def get_masks(self,imgs):
        create a set of masks from a list of images
        (one mask for every adjacent pair of images

        masks = []
        mask_ct = len(imgs)-1
        imgs = [self.bal(img.convert(mode='L')) for img in imgs]
        for i in range(mask_ct):
            blend_fraction = .5     #1. - (float(i)+.5)/float(mask_ct)
            m = Image.blend(imgs[i],imgs[i+1],blend_fraction)
            #print blend_fraction
        print 'blending using',mask_ct,'masks'
        return masks

    def lev(self,im):
        #im = ImageEnhance.Brightness(im).enhance(self.bri)
        #im = ImageEnhance.Contrast(im).enhance(self.con)
        return self.bal(im, self.str)

    def bal(self,im):
        adjust the balance of the mask
        (re-distribute the histogram so that there are more
        extreme blacks and whites)
        like increasing the contrast, but without clipping
        and maintains overall average image brightness

        h = im.histogram()
        ln = range(len(h))
        up = [sum(h[0: i]) for i in ln]
        lo = [sum(h[i:-1]) for i in ln]
        ct = sum(h)
        st = int(self.cur_str*255.)
        lut = [i+st*up[i]*lo[i]*(up[i]-lo[i])/ct**3 for i in ln]
        for i in ln:
            if lut[i]<  1:lut[i]=  1
            if lut[i]>255:lut[i]=255
        return im.point(lut)

    def save_im(self,im,name):
        save an image

        print 'saving',name
        im.save(os.path.join(self.outdir, name+'.jpg'), format='JPEG')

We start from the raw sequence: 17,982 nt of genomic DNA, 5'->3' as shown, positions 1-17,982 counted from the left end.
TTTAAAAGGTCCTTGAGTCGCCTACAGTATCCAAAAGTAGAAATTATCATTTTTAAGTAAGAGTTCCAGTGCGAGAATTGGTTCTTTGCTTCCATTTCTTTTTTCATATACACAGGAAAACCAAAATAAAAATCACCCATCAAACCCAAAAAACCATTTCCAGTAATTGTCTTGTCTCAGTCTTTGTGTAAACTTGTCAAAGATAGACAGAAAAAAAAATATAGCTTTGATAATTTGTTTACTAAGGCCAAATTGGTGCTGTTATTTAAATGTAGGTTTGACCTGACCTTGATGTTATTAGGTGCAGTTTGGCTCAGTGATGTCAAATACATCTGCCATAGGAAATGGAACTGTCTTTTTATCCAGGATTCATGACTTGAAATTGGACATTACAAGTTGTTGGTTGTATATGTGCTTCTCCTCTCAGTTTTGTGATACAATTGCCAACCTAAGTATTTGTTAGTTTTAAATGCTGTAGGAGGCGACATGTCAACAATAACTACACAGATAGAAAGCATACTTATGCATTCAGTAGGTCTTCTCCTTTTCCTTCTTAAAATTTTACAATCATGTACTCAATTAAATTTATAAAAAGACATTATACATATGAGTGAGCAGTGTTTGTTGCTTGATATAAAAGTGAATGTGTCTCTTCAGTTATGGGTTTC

if pylab_loaded:
            h = im.histogram()
            rgb = h[0:256],h[256:256*2],h[256*2:]
            x = range(256)
            for b in rgb:
            pylab.savefig(os.path.join(self.outdir, name+'_histogram.png'))

    def merge(self,imgs):
        combine a set images into a smaller set by combinding all
        adjacent images

        masks = self.get_masks(imgs)
        imx = lambda i:Image.composite(imgs[i],imgs[i+1],masks[i])
        return [imx(i) for i in range(len(masks))]

    def merge_all(self,imgs):
        iteratively merge a set of images until only one remains

        while len(imgs)>1:
            imgs = self.merge(imgs)
        return imgs[0]

    def get_hdr(self, strength=[0.0,1.0,2.0], naturalness=[0.8,0.9,1.0]):
        process the hdr image(s)
        strength - a list or a float that defines how strong the hdr
                   effect should be
                 - a value of zero will combine images by using a
                   greyscale image average
                 - a value greater than zero will use higher contrast
                   versions of those greyscale images
        naturalness- values between zero and one
                 - zero will be a very high-contrast image
                 - 1.0 will be a very flat image
                 - 0.7 to 0.9 tend to give the best results

        self.con = contrast # not used
        self.bri = brightness # not used
        self.nat = self.to_list(naturalness)
        self.str = self.to_list(strength)
        self.fin_set = {}
        for s in self.str:
            self.cur_str = s
            print 'getting saturation image, strength',str(s)
            imgs = copy(self.imgs)
            sat_img = self.merge_all(imgs)
            print 'getting contrast image'
            con_img = self.merge_all(imgs)
        ori_set = dict(('orig_'+str(i), self.imgs[i]) for i in range(len(self.imgs)))
        print self.indir

    def final_blend(self,im1,im2):
        combines a saturated image with a contrast image
        and puts them in a dictionary of completed images

        for nat in self.nat:
            n_s = '_nat' + str(round(nat,2))
            s_s = '_str' + str(round(self.cur_str,2))
            s = self.case + s_s + n_s
            self.fin_set[s] = Image.blend(im1,im2,nat)

    def print_set(self, im_dict):
        print all rendered images

        for k in im_dict.keys():

    def to_list(self, val):
        if type(val)!=type(list()):
            val = [float(val)]
            val = [float(v) for v in val]
        return val